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Working out of a converted attic workshop that also doubles as a dance studio, Ron Mangano has been busily sewing protective masks during the coronavirus pandemic. (Photo courtesy of Ron Mangano )
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With limited entertainment options in these days of shelter-in-place, many people are spending evenings watching reruns of everything from old baseball games to long-departed cable series. Ron Mangano is not. Every evening, he sews, making face masks in his attic workroom. His wife Denise, who is still at her job during the day, joins him.
The project started when an Ivoryton neighbor, a nurse, told Ron her unit at Middlesex Hospital needed masks. He went to work, using the material the hospital provided and the specifications they set. Then his daughter Erica Briggs, who also lives in Ivoryton, told Ron that a neighbor of hers, also Middlesex Hospital nurse, said her unit needed masks, too. More sewing for Ron.
Then came neighbors, friend, relatives, other businesses. They all got masks. Ron bought material and strapping for the masks, which have nylon webbing and a snap buckle, making them both comfortable to wear and easily adjustable.
Ron also wants to give credit for materials use to his Ivoryton neighbors, Brian and Lauren Weinstein, owners of Chapco Inc. in Chester. They have made more than 100,00 bendable nose bridges, which they have given to mask makers free of charge. Nose bridges, Ron points out, are very important to insure a good fitting mask and to prevent excessive fogging of eyeglasses.
Ron started sewing 10 years ago when he taught himself how to upholster furniture.
“I just didn’t want to pay for reupholstery,” he admits.
He even started his own upholstery business but arthritis in his fingers convinced him to give it up. Aches and pains, however, are not keeping Ron and Denise from completing 150 masks a week.
“We are not the only people doing this. There are lots of people doing the same thing who deserve credit, too,” he says.
Ron has an interest in sewing beyond the masks. He also has a business selling the parts for old sewing machines, none made after 1960. He has 500 machines, some in a storage facility in Old Saybrook, some in his barn. He gets them at tag sales, second hand shops, and sometimes just dropped off on his lawn. He takes the machines apart and cleans them and then advertises them for sale through eBay and through his own website.
The parts for these machines, according to Ron, are no longer made by the original companies so repairing them depends of finding the necessary elements in other ways.
Ron has a worldwide clientele, selling sewing machine parts not only in the United States but in countries from Canada to Norway and Greece. Sometimes he has to use Google Translate to understand the correspondence he gets. He calls his business Rusty Dragon Sales, named not after an old sewing machine, but his dog.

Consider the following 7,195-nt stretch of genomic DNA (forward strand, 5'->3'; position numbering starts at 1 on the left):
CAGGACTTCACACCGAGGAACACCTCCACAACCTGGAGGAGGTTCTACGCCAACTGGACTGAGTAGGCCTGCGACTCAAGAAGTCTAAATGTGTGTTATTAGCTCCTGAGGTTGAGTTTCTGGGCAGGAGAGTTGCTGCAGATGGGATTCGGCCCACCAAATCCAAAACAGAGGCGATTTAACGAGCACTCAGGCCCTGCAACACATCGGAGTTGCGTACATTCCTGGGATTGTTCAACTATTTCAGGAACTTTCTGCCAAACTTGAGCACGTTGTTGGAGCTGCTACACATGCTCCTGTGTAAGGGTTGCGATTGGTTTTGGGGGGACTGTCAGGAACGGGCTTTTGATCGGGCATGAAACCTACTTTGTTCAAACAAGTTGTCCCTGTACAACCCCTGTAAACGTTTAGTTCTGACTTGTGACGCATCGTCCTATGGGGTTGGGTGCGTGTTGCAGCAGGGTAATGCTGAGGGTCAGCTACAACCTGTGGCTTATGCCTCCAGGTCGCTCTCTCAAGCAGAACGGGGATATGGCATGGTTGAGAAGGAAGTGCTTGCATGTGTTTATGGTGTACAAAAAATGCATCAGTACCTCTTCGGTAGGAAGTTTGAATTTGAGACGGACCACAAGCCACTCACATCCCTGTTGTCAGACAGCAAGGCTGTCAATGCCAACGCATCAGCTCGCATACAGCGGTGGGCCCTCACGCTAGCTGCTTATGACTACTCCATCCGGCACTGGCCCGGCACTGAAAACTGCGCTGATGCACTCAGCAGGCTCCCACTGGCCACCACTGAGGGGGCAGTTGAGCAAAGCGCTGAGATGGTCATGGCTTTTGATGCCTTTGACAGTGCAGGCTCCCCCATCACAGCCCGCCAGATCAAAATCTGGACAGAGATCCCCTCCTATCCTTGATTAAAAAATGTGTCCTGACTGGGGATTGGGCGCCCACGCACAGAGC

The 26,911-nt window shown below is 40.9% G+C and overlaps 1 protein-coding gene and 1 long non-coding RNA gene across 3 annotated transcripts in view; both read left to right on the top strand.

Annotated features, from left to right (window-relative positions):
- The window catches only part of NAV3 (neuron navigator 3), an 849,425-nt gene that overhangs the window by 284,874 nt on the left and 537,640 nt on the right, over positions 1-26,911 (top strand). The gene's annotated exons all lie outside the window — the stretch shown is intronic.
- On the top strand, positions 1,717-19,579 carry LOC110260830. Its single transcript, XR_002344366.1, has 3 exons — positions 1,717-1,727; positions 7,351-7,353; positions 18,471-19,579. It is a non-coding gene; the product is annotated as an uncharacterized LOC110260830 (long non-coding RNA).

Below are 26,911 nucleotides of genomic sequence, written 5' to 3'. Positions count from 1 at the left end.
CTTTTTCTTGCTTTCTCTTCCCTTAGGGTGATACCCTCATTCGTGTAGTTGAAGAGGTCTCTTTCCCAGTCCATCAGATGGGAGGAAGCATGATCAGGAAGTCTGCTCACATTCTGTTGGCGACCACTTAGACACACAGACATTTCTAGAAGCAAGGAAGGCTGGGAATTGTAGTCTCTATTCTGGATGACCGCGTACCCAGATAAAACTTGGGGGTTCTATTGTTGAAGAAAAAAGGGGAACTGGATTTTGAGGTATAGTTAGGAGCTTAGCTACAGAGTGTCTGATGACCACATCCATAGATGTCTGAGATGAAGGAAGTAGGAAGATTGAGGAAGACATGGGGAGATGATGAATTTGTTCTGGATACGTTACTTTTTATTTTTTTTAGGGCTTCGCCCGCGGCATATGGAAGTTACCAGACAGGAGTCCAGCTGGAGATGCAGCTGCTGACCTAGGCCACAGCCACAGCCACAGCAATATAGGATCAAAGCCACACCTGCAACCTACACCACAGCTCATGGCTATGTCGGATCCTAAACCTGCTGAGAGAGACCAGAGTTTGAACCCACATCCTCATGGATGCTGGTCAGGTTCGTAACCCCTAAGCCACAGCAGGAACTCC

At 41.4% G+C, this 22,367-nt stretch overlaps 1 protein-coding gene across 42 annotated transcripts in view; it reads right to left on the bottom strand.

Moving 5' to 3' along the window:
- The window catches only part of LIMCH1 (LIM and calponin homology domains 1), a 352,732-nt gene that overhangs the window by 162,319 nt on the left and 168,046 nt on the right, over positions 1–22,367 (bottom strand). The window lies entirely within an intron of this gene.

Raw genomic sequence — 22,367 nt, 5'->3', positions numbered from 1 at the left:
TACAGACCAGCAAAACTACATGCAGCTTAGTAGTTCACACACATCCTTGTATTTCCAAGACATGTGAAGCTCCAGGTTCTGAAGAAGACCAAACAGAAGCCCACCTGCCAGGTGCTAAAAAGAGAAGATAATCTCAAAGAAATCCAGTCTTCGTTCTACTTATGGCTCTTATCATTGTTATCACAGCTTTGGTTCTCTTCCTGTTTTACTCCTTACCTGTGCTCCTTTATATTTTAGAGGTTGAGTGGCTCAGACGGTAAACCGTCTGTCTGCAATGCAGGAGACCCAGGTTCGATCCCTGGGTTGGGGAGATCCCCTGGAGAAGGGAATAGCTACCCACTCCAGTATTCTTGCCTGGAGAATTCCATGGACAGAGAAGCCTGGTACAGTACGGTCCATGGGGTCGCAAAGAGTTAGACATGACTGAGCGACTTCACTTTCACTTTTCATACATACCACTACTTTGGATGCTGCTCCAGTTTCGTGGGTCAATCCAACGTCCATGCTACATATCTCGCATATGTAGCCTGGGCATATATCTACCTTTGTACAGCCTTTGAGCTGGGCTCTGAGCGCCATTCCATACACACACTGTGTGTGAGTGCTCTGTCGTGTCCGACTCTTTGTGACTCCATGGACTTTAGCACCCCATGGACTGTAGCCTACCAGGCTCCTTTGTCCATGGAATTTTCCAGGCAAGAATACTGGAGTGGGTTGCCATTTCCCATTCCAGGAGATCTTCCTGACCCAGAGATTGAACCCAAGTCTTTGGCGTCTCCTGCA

The current pandemic has increased demand for parts.
“All of a sudden everyone wants to get grandma’s old sewing machine working again,” he says.
Ron himself sews on two vintage machines, both Singers, one from 1939 and the other from 1950.
His interest in old equipment goes beyond sewing machines. Ron owns a 1930 Model A Ford pickup truck that he drives in local parades.
In addition to the sewing machines, Ron, by training an architectural woodworker, has a business doing technical drawings for architects and builders.
For the last three years, Ron and Denise have been avid ballroom dancers, performing in local contests, and doing demonstrations at facilities like nursing homes. They also dance at local restaurants for their own pleasure. Some have dance floors, others, among them the Griswold Inn, have enough room to dance between the tables
“We’re very respectful of people’ space,” Ron says.
Ron had always wanted to take ballroom dancing lessons but couldn’t get Denise to agree. Then, the company where she works asked her to represent them in a Dancing with the Stars competition sponsored by the Shoreline Chamber of Commerce. Her partner, however, was not to be Ron, but a male employee from another business. The couple got a free dance lesson at a local studio.
The pair did well and the following year Denise wanted to participate again. Ron had only one thing to say. “This time I am going to be your partner,” he recalls.
What a partnership it was! They were the oldest couple in the competition and they won it.
Since that time Ron and Denise not only takes a weekly ballroom dance lesson at studio in Branford, they have also remodeled their attic to include a dance studio.
“It came at a good time; we are empty nesters,” Ron says.
The couple has two grown daughters and an adult son, and now their first grandchild.
Ron says there is a particular pleasure for a man in being a dancer.
“This is a time in a man’s life when he gets to be the leader,” he says. “My wife is strong willed, but she’s acquiesced. The man has to lead.”
Ron doesn’t charge for the masks he makes, but often people make donations to the project. If people want to reach him, he suggests going through his Facebook page, under his name.
“I don’t want to see anybody going without a mask,” he says.
He adds that the lifting of some constraints on business operations, will likely not affect the demand for masks, which people are still being urged to wear even in less restrictive circumstances.
“The demand is not going to go away. It’s going to be a way of life,” he says. “And it shows respect for other people when you wear a mask.
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